Maybe We SHOULD Bailout Europe?

I’ve mentioned before that, while being a blogger makes me an expert in all sorts of things that I’m not, the interconnectedness of global finance gives me a headache. And while I’m as anti-bailout as the rest of you, I allow for the fact that there’s a lot I don’t know. I rely on people smarter than me to make sense of the nonsensical.

One of the columnists I rely on is Robert Sammuelson, a right leaning economics writer for the “Washington Post.” Rep. Paul Ryan is always sharing links to his writing, and he always males a great deal of sense whether it be jobs, health care reform, stimulus, etc. Granted it’s usually positions I agree with in the first place. He just explains to me why.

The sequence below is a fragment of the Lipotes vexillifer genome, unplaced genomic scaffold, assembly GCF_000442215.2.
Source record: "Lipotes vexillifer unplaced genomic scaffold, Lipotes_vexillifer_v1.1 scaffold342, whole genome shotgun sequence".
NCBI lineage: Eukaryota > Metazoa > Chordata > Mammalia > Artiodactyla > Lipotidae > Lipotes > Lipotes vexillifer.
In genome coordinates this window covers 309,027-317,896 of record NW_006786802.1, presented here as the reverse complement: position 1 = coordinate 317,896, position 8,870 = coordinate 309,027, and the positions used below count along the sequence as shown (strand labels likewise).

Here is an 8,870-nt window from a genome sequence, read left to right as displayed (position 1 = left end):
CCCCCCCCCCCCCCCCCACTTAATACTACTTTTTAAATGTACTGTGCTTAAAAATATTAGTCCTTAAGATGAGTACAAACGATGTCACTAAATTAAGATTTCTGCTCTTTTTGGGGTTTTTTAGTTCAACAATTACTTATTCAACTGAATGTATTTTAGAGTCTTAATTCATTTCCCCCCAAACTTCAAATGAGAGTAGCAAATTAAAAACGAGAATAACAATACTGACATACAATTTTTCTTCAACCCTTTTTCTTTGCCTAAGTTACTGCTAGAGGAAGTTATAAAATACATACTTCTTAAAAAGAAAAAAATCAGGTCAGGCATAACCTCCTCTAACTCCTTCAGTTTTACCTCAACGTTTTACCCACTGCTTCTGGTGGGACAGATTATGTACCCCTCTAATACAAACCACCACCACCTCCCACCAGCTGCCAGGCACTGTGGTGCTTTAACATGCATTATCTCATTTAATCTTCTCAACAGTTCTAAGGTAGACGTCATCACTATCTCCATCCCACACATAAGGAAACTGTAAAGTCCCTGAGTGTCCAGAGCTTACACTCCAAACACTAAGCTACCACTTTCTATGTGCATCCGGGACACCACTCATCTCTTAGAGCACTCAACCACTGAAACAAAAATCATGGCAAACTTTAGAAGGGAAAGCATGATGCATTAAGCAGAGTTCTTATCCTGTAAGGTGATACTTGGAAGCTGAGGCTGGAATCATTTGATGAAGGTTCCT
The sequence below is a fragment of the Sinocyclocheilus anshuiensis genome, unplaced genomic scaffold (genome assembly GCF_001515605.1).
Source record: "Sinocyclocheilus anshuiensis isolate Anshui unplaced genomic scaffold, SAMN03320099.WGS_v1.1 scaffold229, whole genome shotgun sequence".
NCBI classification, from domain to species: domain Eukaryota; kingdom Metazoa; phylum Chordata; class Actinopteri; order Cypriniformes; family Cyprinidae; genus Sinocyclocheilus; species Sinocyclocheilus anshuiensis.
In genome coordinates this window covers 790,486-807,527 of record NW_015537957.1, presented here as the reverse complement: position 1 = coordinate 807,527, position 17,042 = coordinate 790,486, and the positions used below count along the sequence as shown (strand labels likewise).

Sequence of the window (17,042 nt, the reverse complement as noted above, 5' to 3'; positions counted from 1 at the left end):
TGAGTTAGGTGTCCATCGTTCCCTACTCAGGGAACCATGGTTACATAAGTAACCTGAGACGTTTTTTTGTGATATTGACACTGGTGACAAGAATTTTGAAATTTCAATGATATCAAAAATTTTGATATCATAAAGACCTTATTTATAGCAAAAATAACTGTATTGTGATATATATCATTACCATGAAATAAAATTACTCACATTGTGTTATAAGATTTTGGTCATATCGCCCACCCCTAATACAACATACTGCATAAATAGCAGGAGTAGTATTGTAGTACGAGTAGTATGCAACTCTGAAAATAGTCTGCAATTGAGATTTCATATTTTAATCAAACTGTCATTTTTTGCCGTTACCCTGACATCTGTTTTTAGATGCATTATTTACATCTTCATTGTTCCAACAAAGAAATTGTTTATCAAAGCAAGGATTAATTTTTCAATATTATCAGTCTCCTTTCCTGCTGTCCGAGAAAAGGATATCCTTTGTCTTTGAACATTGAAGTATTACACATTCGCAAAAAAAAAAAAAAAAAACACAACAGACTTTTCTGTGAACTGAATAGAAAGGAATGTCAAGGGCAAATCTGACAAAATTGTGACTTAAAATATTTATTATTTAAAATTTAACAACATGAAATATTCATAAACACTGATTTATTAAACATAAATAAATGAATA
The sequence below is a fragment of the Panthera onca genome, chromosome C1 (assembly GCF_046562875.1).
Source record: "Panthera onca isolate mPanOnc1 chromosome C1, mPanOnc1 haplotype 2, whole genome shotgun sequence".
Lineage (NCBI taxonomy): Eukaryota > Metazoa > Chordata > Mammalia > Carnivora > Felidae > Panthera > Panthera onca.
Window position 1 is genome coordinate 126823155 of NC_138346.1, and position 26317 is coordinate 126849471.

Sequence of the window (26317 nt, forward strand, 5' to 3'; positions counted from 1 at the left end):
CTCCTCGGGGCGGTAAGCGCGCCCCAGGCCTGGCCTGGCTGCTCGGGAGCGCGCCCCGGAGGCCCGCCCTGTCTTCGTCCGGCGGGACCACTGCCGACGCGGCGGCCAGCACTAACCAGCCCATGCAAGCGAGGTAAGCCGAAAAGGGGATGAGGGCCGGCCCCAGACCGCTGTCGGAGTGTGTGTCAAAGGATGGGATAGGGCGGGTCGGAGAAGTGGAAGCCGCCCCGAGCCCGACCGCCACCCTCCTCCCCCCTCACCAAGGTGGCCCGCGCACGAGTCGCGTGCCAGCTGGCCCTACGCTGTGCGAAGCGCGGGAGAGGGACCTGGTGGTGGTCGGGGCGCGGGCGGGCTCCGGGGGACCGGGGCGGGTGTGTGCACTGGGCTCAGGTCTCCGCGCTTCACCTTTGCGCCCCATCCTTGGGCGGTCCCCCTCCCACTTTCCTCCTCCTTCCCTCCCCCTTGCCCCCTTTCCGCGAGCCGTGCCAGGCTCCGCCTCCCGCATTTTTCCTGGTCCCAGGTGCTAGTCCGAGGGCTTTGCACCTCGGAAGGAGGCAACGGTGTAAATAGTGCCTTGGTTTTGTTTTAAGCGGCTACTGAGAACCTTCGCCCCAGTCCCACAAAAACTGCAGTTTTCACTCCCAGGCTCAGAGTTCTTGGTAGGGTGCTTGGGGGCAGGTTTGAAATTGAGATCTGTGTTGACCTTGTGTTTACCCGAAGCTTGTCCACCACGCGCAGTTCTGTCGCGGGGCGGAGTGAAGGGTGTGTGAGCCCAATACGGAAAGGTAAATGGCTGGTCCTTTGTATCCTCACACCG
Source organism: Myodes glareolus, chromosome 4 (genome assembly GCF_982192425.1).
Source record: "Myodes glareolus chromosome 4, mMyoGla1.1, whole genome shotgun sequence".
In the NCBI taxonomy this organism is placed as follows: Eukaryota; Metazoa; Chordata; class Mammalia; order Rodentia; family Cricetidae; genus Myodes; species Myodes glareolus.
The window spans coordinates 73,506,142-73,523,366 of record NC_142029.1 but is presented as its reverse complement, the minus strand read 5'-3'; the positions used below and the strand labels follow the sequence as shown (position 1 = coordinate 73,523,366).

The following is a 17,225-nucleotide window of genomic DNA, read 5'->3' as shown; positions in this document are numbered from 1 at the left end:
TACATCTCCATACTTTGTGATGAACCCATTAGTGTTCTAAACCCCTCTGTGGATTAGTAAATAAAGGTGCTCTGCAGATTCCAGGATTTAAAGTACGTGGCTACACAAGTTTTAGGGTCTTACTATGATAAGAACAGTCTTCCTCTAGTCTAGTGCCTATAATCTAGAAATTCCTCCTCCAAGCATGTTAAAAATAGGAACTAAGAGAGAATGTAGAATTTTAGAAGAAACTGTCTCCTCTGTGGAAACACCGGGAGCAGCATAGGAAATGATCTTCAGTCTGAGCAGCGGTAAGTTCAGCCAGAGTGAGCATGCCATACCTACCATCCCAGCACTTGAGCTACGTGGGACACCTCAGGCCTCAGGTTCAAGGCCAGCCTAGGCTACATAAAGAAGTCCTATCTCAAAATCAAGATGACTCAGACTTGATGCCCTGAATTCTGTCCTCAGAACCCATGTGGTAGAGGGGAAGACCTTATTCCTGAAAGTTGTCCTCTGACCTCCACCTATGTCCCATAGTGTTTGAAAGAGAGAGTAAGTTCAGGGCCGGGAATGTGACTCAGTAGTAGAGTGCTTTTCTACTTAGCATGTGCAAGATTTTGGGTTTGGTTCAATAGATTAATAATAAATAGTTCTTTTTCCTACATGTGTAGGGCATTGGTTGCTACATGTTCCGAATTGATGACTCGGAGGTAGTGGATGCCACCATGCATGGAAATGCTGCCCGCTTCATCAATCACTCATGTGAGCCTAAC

So imagine my surprise when he came out in FAVOR of bailing out Europe…

America’s interest lies in preventing a repetition. We ought to support Europe’s rescue package. Europe’s problems aren’t its alone; markets are global. In 2009, U.S. bank lending to Europe was $1.5 trillion. This larger lesson seems lost on the U.S. Senate. Just the other day, it voted 94-0, in a largely symbolic gesture, to limit American participation, through the International Monetary Fund (IMF), in the European rescue. That may be good politics, pandering to populist hostility to “bailouts.” But the overt nationalism could shake confidence and backfire on everyone.

He then goes on to describe the three part “Europe Rescue Plan.” Give the whole article a read. It’s an interesting point, especially when most of our reactions to the word “bailout” involves us running around the table with our fingers in our ears saying, “I’m not listening.”

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